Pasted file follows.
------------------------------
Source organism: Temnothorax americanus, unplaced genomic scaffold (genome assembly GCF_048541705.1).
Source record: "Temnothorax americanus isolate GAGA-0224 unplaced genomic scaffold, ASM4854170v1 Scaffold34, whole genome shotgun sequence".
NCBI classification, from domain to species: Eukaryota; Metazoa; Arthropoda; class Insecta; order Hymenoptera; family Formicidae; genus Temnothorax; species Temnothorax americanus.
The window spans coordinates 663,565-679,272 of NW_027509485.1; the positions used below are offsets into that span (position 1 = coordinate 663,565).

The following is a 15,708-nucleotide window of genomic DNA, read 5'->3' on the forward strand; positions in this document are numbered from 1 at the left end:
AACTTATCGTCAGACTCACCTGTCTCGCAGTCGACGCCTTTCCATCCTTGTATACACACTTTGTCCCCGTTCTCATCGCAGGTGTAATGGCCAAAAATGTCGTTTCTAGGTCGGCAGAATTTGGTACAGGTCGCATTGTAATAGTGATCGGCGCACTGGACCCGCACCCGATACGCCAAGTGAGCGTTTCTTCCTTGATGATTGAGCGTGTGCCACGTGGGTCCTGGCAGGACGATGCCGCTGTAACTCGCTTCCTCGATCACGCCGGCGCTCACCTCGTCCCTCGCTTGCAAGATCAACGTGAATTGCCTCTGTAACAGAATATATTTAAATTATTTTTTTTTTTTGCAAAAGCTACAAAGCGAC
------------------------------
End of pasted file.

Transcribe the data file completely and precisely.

Source organism: Temnothorax americanus, unplaced genomic scaffold (genome assembly GCF_048541705.1).
Source record: "Temnothorax americanus isolate GAGA-0224 unplaced genomic scaffold, ASM4854170v1 Scaffold34, whole genome shotgun sequence".
NCBI classification, from domain to species: Eukaryota; Metazoa; Arthropoda; class Insecta; order Hymenoptera; family Formicidae; genus Temnothorax; species Temnothorax americanus.
The window spans coordinates 663,565-679,272 of NW_027509485.1; the positions used below are offsets into that span (position 1 = coordinate 663,565).

The following is a 15,708-nucleotide window of genomic DNA, read 5'->3' on the forward strand; positions in this document are numbered from 1 at the left end:
AACTTATCGTCAGACTCACCTGTCTCGCAGTCGACGCCTTTCCATCCTTGTATACACACTTTGTCCCCGTTCTCATCGCAGGTGTAATGGCCAAAAATGTCGTTTCTAGGTCGGCAGAATTTGGTACAGGTCGCATTGTAATAGTGATCGGCGCACTGGACCCGCACCCGATACGCCAAGTGAGCGTTTCTTCCTTGATGATTGAGCGTGTGCCACGTGGGTCCTGGCAGGACGATGCCGCTGTAACTCGCTTCCTCGATCACGCCGGCGCTCACCTCGTCCCTCGCTTGCAAGATCAACGTGAATTGCCTCTGTAACAGAATATATTTAAATTATTTTTTTTTTTTGCAAAAGCTACAAAGCGAC